BZ: In 2015, I had a show at Serralves Museum that my mom curated, and in which my sister was the visual motif. The show arose from my interest in how to understand images, because images are not only two-dimensional entities: they have a surface that can be touched, felt, swiped or erased. To understand an image today is to understand a living, walking and breathing ‘thing.’

In our current socio-political context, we are all consumers and producers of images so, imagining a reassessment of our relationship with the image’s materiality, I asked the museum staff to hug the sculptures – which were depicting images of my sister’s face. I also wanted to explore the roles of curator and decorator, because I think they are very similar. My mom became then the curator of an art institution, but she was – and is – also the curator of a household, and of her two children and their lives.

** How does A MAIOR’s infrastructure work?

BZ:  I truly feel like a technician of the space or an assistant curator, maybe it’s me fantasising too much but there is no top-level person, no head curator. My dad is like a background figure who helps me out with some technical stuff, whereas my mom has a visual component to it. Regarding myself, I am doing work for it, rather than it being my work. All of the shop workers – including my parents – are different agents that have a critical say. One staff member told me, “hey, you should print the floor plans in colour because it’s more attractive,” and I thought, ‘sure, let’s do that.’

Eloísa Ejarque and Tiago de Sá, Poly. Courtesy A Maior, Viseu.

The shop has become a place people return to, we have clients coming to tell their personal stories, daily musings and cry. This network of people who keep returning have created bonds despite the trauma, discrimination and the social differences.

** What about the show Bugs at Parisian space La Plage?

BZ: Bugs is comprised of a series of opera gloves made of tailored men trousers and a series of containers made out of canvas. The project, which brings me to a fashion vocabulary, ties my interest in consumption, user’s history and fashion as signifier of power and class.

The gloves follow the design of female leather gloves, highlighted by the way they are constructed, whereas the trousers are tailored and made for men. The gloves speak for the feel of elegance whereas the trousers speak to a white collar workforce. The relationship between female-male and delicate-rough meet in the show to rethink notions of high class and aspirations, in a mutated form.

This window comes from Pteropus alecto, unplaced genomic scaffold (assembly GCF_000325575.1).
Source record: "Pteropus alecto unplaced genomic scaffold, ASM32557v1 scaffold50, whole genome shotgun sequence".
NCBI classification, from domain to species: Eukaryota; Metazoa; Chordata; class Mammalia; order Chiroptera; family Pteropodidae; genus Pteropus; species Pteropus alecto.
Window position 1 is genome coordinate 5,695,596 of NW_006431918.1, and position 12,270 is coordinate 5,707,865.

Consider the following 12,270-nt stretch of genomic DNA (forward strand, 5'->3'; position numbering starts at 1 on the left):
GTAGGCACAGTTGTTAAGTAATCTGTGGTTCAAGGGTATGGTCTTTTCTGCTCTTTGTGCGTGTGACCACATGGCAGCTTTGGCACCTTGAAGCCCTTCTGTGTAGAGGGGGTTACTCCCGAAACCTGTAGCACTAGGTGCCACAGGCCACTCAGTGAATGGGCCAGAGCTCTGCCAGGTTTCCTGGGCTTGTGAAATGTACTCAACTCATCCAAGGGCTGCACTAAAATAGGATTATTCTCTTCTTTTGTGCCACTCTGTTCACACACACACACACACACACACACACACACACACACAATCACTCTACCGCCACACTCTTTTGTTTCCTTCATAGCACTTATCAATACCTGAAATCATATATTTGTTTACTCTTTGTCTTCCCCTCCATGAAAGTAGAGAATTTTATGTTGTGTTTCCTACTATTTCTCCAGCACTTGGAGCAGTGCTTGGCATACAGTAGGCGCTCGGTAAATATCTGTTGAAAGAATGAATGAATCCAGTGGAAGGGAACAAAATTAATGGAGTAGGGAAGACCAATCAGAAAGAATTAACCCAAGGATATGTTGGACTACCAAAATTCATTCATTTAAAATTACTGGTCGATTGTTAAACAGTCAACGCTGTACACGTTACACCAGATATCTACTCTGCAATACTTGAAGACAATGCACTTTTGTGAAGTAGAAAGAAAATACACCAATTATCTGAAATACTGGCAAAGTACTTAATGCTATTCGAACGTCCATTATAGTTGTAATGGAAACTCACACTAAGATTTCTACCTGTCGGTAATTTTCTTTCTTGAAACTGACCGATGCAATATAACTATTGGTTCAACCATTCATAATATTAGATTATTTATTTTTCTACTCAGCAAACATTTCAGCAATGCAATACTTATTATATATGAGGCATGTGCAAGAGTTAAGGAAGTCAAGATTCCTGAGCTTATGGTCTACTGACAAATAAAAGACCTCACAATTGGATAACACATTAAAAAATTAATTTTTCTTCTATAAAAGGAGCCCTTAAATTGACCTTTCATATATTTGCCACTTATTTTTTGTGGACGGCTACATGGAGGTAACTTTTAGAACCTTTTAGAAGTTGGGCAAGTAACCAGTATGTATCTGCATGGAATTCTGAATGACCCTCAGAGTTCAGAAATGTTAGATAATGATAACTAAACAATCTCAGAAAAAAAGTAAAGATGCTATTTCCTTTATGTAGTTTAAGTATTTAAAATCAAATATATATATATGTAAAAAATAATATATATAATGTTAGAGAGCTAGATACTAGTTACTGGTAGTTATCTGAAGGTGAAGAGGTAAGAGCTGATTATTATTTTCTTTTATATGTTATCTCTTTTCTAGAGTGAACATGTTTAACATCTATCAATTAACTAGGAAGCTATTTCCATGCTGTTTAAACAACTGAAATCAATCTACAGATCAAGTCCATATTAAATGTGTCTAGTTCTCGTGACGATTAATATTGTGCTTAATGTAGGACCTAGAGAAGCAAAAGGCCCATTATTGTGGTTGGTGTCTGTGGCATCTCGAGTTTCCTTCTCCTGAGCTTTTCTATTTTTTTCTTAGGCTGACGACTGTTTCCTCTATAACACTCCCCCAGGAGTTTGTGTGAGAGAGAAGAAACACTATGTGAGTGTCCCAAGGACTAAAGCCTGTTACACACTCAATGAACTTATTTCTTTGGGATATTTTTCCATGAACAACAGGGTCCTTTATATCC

On the floor, there are containers of consumables like shower gels, hand wash and jam jars made of canvas. In order for such products to be consumed, they have to be spread on the skin like bread or a cracker. I was interested in the potential of spreading oneself into different classes. I saw a parallel in the gesture of tearing apart and reconfiguring a pair of tailored trousers with the blurring between higher and lower classes. **

Bruno Zhu, ‘Bugs’ (2017). Installation view. Courtesy the artist + La Plage, Paris. Photo: Aurélien Mole

** In our first encounter at the park, you mentioned that through your work you aim to ‘queer’ the space.

BZ: Queer linked to political movement is just one side of the story. The term has a much older origin tied to a mood and a sense of extreme elation: a psychic and uncanny state. When I talk about ‘queering’ the space, I am thinking of that: without brushing away the political aspect, I want to step back and be generous with the term.

Seeing oneself as a victim within a power relation can result in a binary, preventing it from navigating a middle zone. I wonder if the notion of queer could help navigate and become more liminal, instead of remaining subjugated and disempowered!

Applied to space, I feel it allows me to talk about space being emotional or affect-driven, something soft, that can collapse anytime and see that collapse as a potentiality: new modes of being in a way…

** How would you imagine that in a more formal level?

BZ: I feel that to manifest those thoughts in a formal level shouldn’t be the first question, hoping they wouldn’t need to have a specific form. Such a manifestation should shift without friction and it should have whatever form is wished at any moment.

I am currently working within the genre of soft sculpture, for instance textile works, and I am trying to find this grey zone, where the soft and the hard can coalesce without political friction. Although I think friction is interesting, a politicised friction could be problematic.

The other day we spoke about this guy warning me to not steal “queer” from “us”, but, who is this us? In a way, what I understood is that in his view, queer is a territory to be possessed. “Do not take it away from us”: as if the queer is a territory to be conquered. I think it is contradictory to existing queerly being able to navigate through different forms and outside the norm fluidly.

We reached the point in capitalism where our identities are based on individual positions and we defend ourselves from one another. I think, although the sentiment to defend one’s place is beautiful, to feel the queer as a territory that has been gained feels counterproductive and it creates hierarchies rather than subverting them.**